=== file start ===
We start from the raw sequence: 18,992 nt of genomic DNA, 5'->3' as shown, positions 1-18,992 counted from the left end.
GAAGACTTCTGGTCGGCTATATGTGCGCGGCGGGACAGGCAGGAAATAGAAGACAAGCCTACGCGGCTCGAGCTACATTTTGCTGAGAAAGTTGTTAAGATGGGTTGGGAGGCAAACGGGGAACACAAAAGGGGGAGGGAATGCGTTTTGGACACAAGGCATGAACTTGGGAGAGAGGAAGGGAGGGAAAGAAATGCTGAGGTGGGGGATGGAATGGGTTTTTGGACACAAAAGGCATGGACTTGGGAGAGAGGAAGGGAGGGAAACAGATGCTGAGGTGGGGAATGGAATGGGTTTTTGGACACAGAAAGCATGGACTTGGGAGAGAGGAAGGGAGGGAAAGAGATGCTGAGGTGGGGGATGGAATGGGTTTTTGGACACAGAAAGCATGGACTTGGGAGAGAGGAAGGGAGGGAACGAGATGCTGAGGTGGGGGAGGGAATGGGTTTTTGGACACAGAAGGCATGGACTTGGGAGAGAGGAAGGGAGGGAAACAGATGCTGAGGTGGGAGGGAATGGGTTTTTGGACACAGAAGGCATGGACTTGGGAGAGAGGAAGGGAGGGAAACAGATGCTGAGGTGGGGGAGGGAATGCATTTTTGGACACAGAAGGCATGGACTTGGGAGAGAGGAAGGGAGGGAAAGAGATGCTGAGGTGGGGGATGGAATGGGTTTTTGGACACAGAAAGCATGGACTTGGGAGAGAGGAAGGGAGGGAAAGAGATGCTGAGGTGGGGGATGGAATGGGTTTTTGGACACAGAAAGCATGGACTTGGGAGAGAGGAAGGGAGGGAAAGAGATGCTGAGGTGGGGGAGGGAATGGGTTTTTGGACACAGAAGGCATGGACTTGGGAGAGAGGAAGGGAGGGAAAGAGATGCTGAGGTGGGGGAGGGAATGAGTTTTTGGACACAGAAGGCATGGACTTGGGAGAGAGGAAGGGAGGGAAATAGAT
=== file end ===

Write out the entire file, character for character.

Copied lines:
We start from the raw sequence: 18,992 nt of genomic DNA, 5'->3' as shown, positions 1-18,992 counted from the left end.
GAAGACTTCTGGTCGGCTATATGTGCGCGGCGGGACAGGCAGGAAATAGAAGACAAGCCTACGCGGCTCGAGCTACATTTTGCTGAGAAAGTTGTTAAGATGGGTTGGGAGGCAAACGGGGAACACAAAAGGGGGAGGGAATGCGTTTTGGACACAAGGCATGAACTTGGGAGAGAGGAAGGGAGGGAAAGAAATGCTGAGGTGGGGGATGGAATGGGTTTTTGGACACAAAAGGCATGGACTTGGGAGAGAGGAAGGGAGGGAAACAGATGCTGAGGTGGGGAATGGAATGGGTTTTTGGACACAGAAAGCATGGACTTGGGAGAGAGGAAGGGAGGGAAAGAGATGCTGAGGTGGGGGATGGAATGGGTTTTTGGACACAGAAAGCATGGACTTGGGAGAGAGGAAGGGAGGGAACGAGATGCTGAGGTGGGGGAGGGAATGGGTTTTTGGACACAGAAGGCATGGACTTGGGAGAGAGGAAGGGAGGGAAACAGATGCTGAGGTGGGAGGGAATGGGTTTTTGGACACAGAAGGCATGGACTTGGGAGAGAGGAAGGGAGGGAAACAGATGCTGAGGTGGGGGAGGGAATGCATTTTTGGACACAGAAGGCATGGACTTGGGAGAGAGGAAGGGAGGGAAAGAGATGCTGAGGTGGGGGATGGAATGGGTTTTTGGACACAGAAAGCATGGACTTGGGAGAGAGGAAGGGAGGGAAAGAGATGCTGAGGTGGGGGATGGAATGGGTTTTTGGACACAGAAAGCATGGACTTGGGAGAGAGGAAGGGAGGGAAAGAGATGCTGAGGTGGGGGAGGGAATGGGTTTTTGGACACAGAAGGCATGGACTTGGGAGAGAGGAAGGGAGGGAAAGAGATGCTGAGGTGGGGGAGGGAATGAGTTTTTGGACACAGAAGGCATGGACTTGGGAGAGAGGAAGGGAGGGAAATAGAT